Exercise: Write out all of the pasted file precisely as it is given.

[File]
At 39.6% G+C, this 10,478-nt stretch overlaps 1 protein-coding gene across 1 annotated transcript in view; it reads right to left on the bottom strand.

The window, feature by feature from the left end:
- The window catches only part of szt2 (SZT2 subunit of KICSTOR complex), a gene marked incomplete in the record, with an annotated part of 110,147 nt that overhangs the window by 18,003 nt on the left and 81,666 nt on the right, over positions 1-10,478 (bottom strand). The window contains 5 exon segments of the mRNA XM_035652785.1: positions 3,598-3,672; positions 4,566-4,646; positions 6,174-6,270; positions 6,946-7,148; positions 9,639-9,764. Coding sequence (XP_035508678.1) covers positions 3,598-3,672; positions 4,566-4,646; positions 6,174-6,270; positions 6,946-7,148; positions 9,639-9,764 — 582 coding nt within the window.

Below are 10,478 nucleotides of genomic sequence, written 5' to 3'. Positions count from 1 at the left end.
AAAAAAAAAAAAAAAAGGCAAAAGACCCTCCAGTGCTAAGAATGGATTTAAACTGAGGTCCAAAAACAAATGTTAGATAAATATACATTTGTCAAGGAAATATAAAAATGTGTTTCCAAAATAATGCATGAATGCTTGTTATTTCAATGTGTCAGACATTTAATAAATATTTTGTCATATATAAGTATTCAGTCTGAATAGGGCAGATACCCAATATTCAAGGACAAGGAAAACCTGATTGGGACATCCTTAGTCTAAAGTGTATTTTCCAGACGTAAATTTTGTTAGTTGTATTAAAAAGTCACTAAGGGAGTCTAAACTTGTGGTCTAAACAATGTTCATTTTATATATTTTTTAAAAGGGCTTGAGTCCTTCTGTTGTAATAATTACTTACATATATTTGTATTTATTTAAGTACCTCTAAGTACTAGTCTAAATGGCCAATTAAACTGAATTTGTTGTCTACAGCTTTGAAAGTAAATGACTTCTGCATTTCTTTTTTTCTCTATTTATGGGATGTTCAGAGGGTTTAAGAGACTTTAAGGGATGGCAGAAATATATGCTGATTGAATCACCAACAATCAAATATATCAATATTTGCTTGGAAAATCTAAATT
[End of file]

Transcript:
At 39.6% G+C, this 10,478-nt stretch overlaps 1 protein-coding gene across 1 annotated transcript in view; it reads right to left on the bottom strand.

The window, feature by feature from the left end:
- The window catches only part of szt2 (SZT2 subunit of KICSTOR complex), a gene marked incomplete in the record, with an annotated part of 110,147 nt that overhangs the window by 18,003 nt on the left and 81,666 nt on the right, over positions 1-10,478 (bottom strand). The window contains 5 exon segments of the mRNA XM_035652785.1: positions 3,598-3,672; positions 4,566-4,646; positions 6,174-6,270; positions 6,946-7,148; positions 9,639-9,764. Coding sequence (XP_035508678.1) covers positions 3,598-3,672; positions 4,566-4,646; positions 6,174-6,270; positions 6,946-7,148; positions 9,639-9,764 — 582 coding nt within the window.

Below are 10,478 nucleotides of genomic sequence, written 5' to 3'. Positions count from 1 at the left end.
AAAAAAAAAAAAAAAAGGCAAAAGACCCTCCAGTGCTAAGAATGGATTTAAACTGAGGTCCAAAAACAAATGTTAGATAAATATACATTTGTCAAGGAAATATAAAAATGTGTTTCCAAAATAATGCATGAATGCTTGTTATTTCAATGTGTCAGACATTTAATAAATATTTTGTCATATATAAGTATTCAGTCTGAATAGGGCAGATACCCAATATTCAAGGACAAGGAAAACCTGATTGGGACATCCTTAGTCTAAAGTGTATTTTCCAGACGTAAATTTTGTTAGTTGTATTAAAAAGTCACTAAGGGAGTCTAAACTTGTGGTCTAAACAATGTTCATTTTATATATTTTTTAAAAGGGCTTGAGTCCTTCTGTTGTAATAATTACTTACATATATTTGTATTTATTTAAGTACCTCTAAGTACTAGTCTAAATGGCCAATTAAACTGAATTTGTTGTCTACAGCTTTGAAAGTAAATGACTTCTGCATTTCTTTTTTTCTCTATTTATGGGATGTTCAGAGGGTTTAAGAGACTTTAAGGGATGGCAGAAATATATGCTGATTGAATCACCAACAATCAAATATATCAATATTTGCTTGGAAAATCTAAATT